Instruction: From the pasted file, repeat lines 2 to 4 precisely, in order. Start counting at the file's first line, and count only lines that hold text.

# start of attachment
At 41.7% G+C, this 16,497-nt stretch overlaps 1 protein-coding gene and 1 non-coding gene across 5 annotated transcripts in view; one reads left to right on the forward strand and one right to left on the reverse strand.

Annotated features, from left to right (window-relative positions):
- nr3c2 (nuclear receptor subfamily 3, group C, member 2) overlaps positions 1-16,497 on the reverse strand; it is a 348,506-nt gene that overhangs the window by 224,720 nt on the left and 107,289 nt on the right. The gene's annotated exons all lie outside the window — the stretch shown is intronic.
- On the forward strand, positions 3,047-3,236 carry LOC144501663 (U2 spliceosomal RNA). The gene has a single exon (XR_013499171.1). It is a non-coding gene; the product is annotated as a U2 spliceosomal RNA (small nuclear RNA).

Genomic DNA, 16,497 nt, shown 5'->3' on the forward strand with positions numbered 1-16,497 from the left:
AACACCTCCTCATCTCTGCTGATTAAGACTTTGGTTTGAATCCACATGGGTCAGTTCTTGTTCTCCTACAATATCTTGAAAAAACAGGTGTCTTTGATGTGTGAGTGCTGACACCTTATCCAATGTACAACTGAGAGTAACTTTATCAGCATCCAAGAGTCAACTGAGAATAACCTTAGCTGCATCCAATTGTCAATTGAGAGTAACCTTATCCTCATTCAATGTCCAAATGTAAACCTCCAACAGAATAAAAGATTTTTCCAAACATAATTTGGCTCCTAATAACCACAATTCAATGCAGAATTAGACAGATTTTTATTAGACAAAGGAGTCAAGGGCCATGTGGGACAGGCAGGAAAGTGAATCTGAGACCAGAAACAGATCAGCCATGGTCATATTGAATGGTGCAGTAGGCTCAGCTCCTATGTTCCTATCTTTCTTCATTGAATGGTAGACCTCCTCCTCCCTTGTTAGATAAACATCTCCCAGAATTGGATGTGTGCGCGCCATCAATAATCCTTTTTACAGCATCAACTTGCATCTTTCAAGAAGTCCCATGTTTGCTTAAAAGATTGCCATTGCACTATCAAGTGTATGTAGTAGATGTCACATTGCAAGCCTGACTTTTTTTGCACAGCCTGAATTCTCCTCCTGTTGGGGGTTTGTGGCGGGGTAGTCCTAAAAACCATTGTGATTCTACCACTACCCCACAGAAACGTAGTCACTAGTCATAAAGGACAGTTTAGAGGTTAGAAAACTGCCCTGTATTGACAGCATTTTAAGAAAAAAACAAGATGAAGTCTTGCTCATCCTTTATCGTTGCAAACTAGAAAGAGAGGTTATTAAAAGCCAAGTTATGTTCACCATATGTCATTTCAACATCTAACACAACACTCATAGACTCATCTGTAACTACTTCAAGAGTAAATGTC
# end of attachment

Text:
Annotated features, from left to right (window-relative positions):
- nr3c2 (nuclear receptor subfamily 3, group C, member 2) overlaps positions 1-16,497 on the reverse strand; it is a 348,506-nt gene that overhangs the window by 224,720 nt on the left and 107,289 nt on the right. The gene's annotated exons all lie outside the window — the stretch shown is intronic.
- On the forward strand, positions 3,047-3,236 carry LOC144501663 (U2 spliceosomal RNA). The gene has a single exon (XR_013499171.1). It is a non-coding gene; the product is annotated as a U2 spliceosomal RNA (small nuclear RNA).